"Sir," said Alfred, "I leave those complaints to the insane ones: with me the gigantic wrong drives out the petty worries. I can not feel my stings for my deep wound."

"Oh, then, you admit you are not treated unkindly here?"

"I admit nothing of the kind, Sir. I merely decline to incumber your memory with petty injuries, when you are good enough to inquire into a monstrous one."

"Now that is very sensible and considerate," said Mr. Tollett. " will see you, Sir, again before we leave."

With this promise Alfred was obliged to be content. He retired respectfully, and the justice said, "He seems as sane as I am." The Doctor smiled. The justice observed it, and not aware that this smile was a formula, as much so as a prize-fighter's or a ballet-dancer's, began to doubt a little: he reflected a moment, then asked who had signed the certificates.

"Dr. Wycherley for one."

"Dr. Wycherley? that is a great authority."

"One of the greatest in the country, Sir."

"Oh then one would think he must be more or less deranged."

"Dangerously so at times. But in his lucid intervals you never saw a more quiet, gentlemanly creature." (Formula.)

"How sad!"

"Very. He is my most interesting patient (Formula), though terribly violent at times. Would you like to see the medical journal about him?"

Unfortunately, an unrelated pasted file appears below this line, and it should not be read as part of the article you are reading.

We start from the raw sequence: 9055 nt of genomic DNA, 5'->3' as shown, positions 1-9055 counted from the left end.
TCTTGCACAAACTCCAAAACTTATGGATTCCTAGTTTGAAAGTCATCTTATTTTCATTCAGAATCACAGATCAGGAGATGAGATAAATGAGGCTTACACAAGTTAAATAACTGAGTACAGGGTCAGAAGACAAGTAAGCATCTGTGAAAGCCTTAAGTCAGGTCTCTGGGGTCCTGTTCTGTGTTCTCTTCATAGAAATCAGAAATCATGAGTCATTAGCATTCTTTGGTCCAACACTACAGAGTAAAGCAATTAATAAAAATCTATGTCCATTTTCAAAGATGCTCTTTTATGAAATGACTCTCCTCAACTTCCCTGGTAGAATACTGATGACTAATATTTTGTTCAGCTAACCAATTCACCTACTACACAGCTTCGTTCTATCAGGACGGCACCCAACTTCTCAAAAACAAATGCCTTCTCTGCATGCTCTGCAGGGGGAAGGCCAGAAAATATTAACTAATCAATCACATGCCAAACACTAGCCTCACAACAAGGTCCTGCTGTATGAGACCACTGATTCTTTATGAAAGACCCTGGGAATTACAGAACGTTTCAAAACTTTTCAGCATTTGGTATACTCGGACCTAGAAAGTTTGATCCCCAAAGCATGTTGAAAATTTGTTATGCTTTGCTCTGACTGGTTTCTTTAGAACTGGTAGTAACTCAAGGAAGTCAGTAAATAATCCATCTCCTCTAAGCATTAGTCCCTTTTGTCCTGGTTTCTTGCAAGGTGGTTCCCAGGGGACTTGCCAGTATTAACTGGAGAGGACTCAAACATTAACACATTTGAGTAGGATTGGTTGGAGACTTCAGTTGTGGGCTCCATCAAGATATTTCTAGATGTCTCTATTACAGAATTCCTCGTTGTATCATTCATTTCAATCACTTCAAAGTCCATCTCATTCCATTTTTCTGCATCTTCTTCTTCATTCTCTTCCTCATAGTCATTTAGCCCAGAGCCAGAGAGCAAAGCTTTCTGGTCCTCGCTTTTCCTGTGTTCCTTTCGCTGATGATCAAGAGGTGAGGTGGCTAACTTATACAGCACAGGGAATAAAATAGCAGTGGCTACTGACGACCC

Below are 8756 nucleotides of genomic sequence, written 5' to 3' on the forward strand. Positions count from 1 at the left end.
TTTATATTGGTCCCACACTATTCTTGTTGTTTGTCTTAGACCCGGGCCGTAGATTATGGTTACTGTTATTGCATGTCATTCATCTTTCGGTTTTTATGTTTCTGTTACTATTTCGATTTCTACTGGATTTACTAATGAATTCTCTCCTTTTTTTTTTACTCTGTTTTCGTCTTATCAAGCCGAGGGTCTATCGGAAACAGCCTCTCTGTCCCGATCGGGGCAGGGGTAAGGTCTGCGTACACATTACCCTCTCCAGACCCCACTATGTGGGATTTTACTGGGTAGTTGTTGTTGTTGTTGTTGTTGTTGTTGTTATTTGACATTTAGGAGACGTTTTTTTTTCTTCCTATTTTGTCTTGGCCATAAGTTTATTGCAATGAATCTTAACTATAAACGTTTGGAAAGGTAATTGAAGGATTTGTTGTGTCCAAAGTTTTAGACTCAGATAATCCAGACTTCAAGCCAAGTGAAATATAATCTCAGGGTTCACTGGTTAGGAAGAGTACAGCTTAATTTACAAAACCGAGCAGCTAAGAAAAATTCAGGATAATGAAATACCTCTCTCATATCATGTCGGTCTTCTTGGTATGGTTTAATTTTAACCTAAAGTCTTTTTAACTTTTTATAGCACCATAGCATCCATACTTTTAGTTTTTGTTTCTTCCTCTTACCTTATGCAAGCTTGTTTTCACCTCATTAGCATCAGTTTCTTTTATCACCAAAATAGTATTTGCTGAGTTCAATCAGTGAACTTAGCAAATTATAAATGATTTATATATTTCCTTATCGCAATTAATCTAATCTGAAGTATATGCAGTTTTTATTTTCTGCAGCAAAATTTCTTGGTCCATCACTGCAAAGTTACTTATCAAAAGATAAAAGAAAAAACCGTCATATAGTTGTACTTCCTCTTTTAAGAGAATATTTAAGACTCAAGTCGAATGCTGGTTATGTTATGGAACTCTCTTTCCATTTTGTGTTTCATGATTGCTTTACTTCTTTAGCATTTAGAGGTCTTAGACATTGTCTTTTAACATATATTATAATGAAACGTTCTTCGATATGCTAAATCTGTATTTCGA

"Yes; by-and-by."

The inspection then continued; the inspector admired the clean sheets that covered the beds, all of them dirty, some filthy; and asked the more reasonable patients to speak freely and say if they had any complaint to make. This question being with the usual sagacity of public inspectors put in the presence of Cooper and the Doctor, who stuck to Tollett like wax, the mad people all declared they were very kindly treated: the reason they were so unanimous was this; they knew by experience that, if they told the truth, the justices could not at once remedy their discomforts, whereas the keepers, the very moment the justices left the house, would knock them down, beat them, shake them, strait-jacket them, and starve them: and the Doctor, less merciful, would doctor them. So they shook in their shoes, and vowed they were very comfortable in Silverton Grove.

Thus, in later days, certain Commissioners of Lunacy inspecting Accomb House, extracted nothing from Mrs. Turner but that she was happy and comfortable under the benignant sway of Metcalf the mild—there present. It was only by a miracle the public learned the truth; and miracles are rare.

Meantime, Alfred had a misgiving. The

plausible Doctor had now Squire Tollett's ear, and Tollett was old, and something about him reminded the Oxonian of a trait his friend Horace had detected in old age:

Vel quod res omnes timide gelide que ministrat.

Dilator, spe longus, iners, etc.